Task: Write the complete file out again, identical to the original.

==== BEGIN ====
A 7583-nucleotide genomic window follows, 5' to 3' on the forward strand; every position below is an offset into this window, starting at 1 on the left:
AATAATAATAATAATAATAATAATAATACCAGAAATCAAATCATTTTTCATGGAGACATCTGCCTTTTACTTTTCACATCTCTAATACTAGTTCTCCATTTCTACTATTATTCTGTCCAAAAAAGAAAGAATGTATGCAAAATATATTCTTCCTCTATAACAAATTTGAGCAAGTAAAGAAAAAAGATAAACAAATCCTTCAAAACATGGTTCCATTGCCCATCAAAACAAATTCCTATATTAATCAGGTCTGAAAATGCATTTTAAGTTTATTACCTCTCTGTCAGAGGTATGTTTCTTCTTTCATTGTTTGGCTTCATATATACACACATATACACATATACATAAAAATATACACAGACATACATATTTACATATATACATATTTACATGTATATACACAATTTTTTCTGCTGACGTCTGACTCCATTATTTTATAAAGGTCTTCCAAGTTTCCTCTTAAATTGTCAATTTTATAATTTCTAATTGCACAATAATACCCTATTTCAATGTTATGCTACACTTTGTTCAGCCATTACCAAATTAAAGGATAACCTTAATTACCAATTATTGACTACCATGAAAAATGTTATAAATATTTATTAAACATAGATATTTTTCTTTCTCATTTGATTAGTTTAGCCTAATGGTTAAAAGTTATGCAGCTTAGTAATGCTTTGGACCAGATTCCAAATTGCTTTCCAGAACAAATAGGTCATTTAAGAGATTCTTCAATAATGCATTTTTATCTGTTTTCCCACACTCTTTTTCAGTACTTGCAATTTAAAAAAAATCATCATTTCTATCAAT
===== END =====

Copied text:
A 7583-nucleotide genomic window follows, 5' to 3' on the forward strand; every position below is an offset into this window, starting at 1 on the left:
AATAATAATAATAATAATAATAATAATACCAGAAATCAAATCATTTTTCATGGAGACATCTGCCTTTTACTTTTCACATCTCTAATACTAGTTCTCCATTTCTACTATTATTCTGTCCAAAAAAGAAAGAATGTATGCAAAATATATTCTTCCTCTATAACAAATTTGAGCAAGTAAAGAAAAAAGATAAACAAATCCTTCAAAACATGGTTCCATTGCCCATCAAAACAAATTCCTATATTAATCAGGTCTGAAAATGCATTTTAAGTTTATTACCTCTCTGTCAGAGGTATGTTTCTTCTTTCATTGTTTGGCTTCATATATACACACATATACACATATACATAAAAATATACACAGACATACATATTTACATATATACATATTTACATGTATATACACAATTTTTTCTGCTGACGTCTGACTCCATTATTTTATAAAGGTCTTCCAAGTTTCCTCTTAAATTGTCAATTTTATAATTTCTAATTGCACAATAATACCCTATTTCAATGTTATGCTACACTTTGTTCAGCCATTACCAAATTAAAGGATAACCTTAATTACCAATTATTGACTACCATGAAAAATGTTATAAATATTTATTAAACATAGATATTTTTCTTTCTCATTTGATTAGTTTAGCCTAATGGTTAAAAGTTATGCAGCTTAGTAATGCTTTGGACCAGATTCCAAATTGCTTTCCAGAACAAATAGGTCATTTAAGAGATTCTTCAATAATGCATTTTTATCTGTTTTCCCACACTCTTTTTCAGTACTTGCAATTTAAAAAAAATCATCATTTCTATCAAT